Following A Pride of Kings and The Royal Griffin, The Lion of Mortimer continues the turbulent story of the Plantagenet dynasty, their faithful friends and their bitter enemies.
Lady of The Garter
Overshadowed by her brilliant husband and then by her wayward and ill-fated son, the Princess Joan might have been remembered only as the Black Prince’s wife, Richard II’s widowed mother.
But Joan’s life had its fill of drama and romance. Despite a secret betrothal in girlhood, she was married to another man. The King took her as his mistress; the common folk loved her for her kindliness and beauty.
For of all the Plantagenet women, Joan, the Fair Maid of Kent, was perhaps the most beautiful. Her passionate love story was lived against the background of such great events as the victories of Crecy and Poitiers, at the brilliant court of Edward III and among his sons and daughters who had their full share of Plantagenet pride and ambition.
Lady of the Garter is the fourth is this series of novels retelling the magnificent story of the Plantagenets.
{The US edition is the same, except for “at the brilliant court of Edward III, and among his proud and ambitious sons and daughters…. a series of historical novels which tell the story of the Plantagenet monarchs through the eyes of the men and women who served them, loved them, or betrayed them, and in so doing, helped shape the events of English history.}
The Lord of Greenwich
Henry Bolingbroke, Duke of Lancaster, wrested the throne from his cousin Richard II and sowed the seeds of conflict between York and Lancaster. Now Henry V must keep what his father had won.
So Henry turned to his brothers for support and Humfrey of Gloucester gave in unstintingly, though he later tried to wield power during the minority of his nephew, Henry VI. And there was another side to Humfrey’s character. A genuine scholar, he loved books in an age when learning was for cloisterman, not courtiers.
But Humfrey inherited not only the Plantagenet charm and energy, but also their talent for stirring up trouble. He quarrelled bitterly with the staider members of the family over his marriages and love affairs, for Humfrey’s wild passions could always attract women,
Soldier, scholar and lover, Duke Humfrey embodied the best and the worst qualities of the Plantagenet dynasty, whose earlier story is told in {the names of the aforementioned books}.
The Sun in Splendour
The throne of England, seized by Henry IV, is disputed by the heirs of York and Lancaster. Edward IV, brilliant and handsome in the Plantagenet mould, rules a land split by rival factions, and his secret marriage to Elizabeth Woodville has alienated many of his supporters.
Experiencing the excitement of court life, anxious months in hiding while the Lancastrian party control England, Edward’s final victory and her own personal griefs, Bess Bourchier {Elizabeth Tilney} shares tragedy and triumph with her friend the Queen, and with the King whom she idolizes. Later as she tries to make the best of a loveless second marriage, Bess sees the inevitable decline of Plantagenet greatness which will revive only briefly under Richard III, last of the dynasty.
The Sun in Splendour is the sixth and final novel in a series which traces the fortunes of the Plantagenet monarch through nearly four hundred years.

So far, this is my Juliet Dymoke collection. I have since ordered two more of her novels, and will probably buy the rest as I find them.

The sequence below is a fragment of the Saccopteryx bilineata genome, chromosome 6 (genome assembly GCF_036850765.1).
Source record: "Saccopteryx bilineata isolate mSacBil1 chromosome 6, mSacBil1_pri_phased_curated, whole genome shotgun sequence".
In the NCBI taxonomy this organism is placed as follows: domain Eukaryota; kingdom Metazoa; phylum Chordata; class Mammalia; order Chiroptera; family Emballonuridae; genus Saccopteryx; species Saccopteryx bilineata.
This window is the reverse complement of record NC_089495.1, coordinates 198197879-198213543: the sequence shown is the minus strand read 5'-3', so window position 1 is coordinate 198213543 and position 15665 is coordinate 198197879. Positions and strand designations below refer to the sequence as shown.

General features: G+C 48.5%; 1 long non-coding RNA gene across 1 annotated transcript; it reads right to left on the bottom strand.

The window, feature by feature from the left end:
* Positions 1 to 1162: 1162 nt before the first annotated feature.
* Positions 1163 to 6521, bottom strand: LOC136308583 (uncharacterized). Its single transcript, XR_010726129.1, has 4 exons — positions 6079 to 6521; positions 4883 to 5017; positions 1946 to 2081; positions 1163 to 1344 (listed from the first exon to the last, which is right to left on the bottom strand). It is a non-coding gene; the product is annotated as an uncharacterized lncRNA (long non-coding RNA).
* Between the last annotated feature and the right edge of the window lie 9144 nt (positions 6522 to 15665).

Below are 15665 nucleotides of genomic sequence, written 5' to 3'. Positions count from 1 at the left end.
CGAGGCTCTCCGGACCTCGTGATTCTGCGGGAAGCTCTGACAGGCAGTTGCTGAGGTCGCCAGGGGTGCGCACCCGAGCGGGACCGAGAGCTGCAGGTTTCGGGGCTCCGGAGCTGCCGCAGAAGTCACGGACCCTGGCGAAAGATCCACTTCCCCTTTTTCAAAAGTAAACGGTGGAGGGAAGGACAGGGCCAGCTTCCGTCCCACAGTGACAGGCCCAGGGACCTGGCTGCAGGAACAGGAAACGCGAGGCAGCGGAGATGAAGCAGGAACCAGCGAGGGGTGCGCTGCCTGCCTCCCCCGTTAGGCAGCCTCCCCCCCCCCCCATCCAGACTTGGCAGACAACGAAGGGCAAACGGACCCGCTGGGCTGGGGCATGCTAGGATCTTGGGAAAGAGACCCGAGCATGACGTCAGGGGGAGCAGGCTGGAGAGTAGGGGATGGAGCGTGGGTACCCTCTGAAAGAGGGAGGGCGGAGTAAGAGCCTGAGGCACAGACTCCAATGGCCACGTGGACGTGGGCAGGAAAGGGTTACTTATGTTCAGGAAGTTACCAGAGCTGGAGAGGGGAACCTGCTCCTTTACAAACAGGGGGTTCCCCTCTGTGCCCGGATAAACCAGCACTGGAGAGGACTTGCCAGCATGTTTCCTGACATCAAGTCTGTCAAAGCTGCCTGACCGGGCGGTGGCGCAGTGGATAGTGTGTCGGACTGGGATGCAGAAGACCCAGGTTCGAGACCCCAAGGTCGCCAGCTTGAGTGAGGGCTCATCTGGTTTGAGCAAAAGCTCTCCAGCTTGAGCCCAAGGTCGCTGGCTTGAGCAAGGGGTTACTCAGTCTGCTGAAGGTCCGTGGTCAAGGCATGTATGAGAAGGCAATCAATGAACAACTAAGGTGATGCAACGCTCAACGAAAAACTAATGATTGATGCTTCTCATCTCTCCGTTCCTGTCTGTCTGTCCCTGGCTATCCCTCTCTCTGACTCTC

Juliet Dymoke is a pen name for Juliet Dymoke de Schanschieff (1919-2001). Her work should appeal to readers of Sharon Kay Penman and Elizabeth Chadwick. There is a list of other novels by the author located here.

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Filed under #histnov, 13th Century, 14th Century, 15th Century, Historical Romance, Juliet Dymoke, Medieval Era, Plantagenets, William Marshal

Review: A Parliament of Spies: A Mystery by Cassandra Clark

A Parliament of Spies: A Mystery by Cassandra Clark
Minotaur Books, January 31, 2012
320p hb $25.99
ISBN 0312595743
Review copy provided by the publisher via HNR, thank you!
Review originally written for Historical Novels Review Magazine
Burton Book Review Rating:Three stars

Description:

All the danger and intrigue of 14th-century England spring to life in this “compelling” (Publishers Weekly) series about the brave, incorruptible Abbess of Meaux.

Abbess Hildegard may consider herself  “just a nun with no useful skills or connections,” yet her loyalty and intelligence have brought her to the attention of King Richard II himself—not the safest place to be, when the king has enemies on all sides. As Hildegard wrestles with her role as a spy in the parliament that is hastily gathering at Westminster, Cassandra Clark shows us the human side of history, giving readers new reason to follow Publishers Weekly’s rallying cry: “Medievalists rejoice!”

This fourth installment featuring Abbess Hildegard is a historical mystery set against the tumultuous times during the reign of Richard II in the 14th century. The Abbess of Meaux series focuses on Hildegard and some of her loyal friends as they try to uncover various treasonous and murderous plots. The mistrust between the barons and the King are emphasized as Hildegard investigates the mysterious deaths that occur around Archbishop Neville’s retinue. The Archbishop trusts Hildegard with secrets and relics as she progresses through England looking over her shoulder for her husband who was once declared dead.

While there certainly could be interesting history to Hildegard’s character, newcomers to the series are left wondering who exactly she is. While one would believe the term “abbess” as referring to a devout person, the actions of Hildegard do not represent the trait although her thoughts portray her doubts of faith. The dramatic times of unrest in which Henry Bolingbroke made a name for himself were downplayed enough to make the entire story appear dull and lackluster, as the connections of the commoners and the nobles very slowly unraveled. The tone of the book suggests well researched material, but the lack of empathy for the characters makes it a tedious read and the generalization of the politics and characters did not live up to the story’s full potential. The novel is best suited for those readers who have introduced themselves to Hildegard with one of the previous works by Cassandra Clark, with a prerequisite of knowledge of the political machinations among the factions surrounding Richard II’s courtiers.

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Filed under 14th Century, 2012 Releases, 2012 Review, Medieval Era, Richard II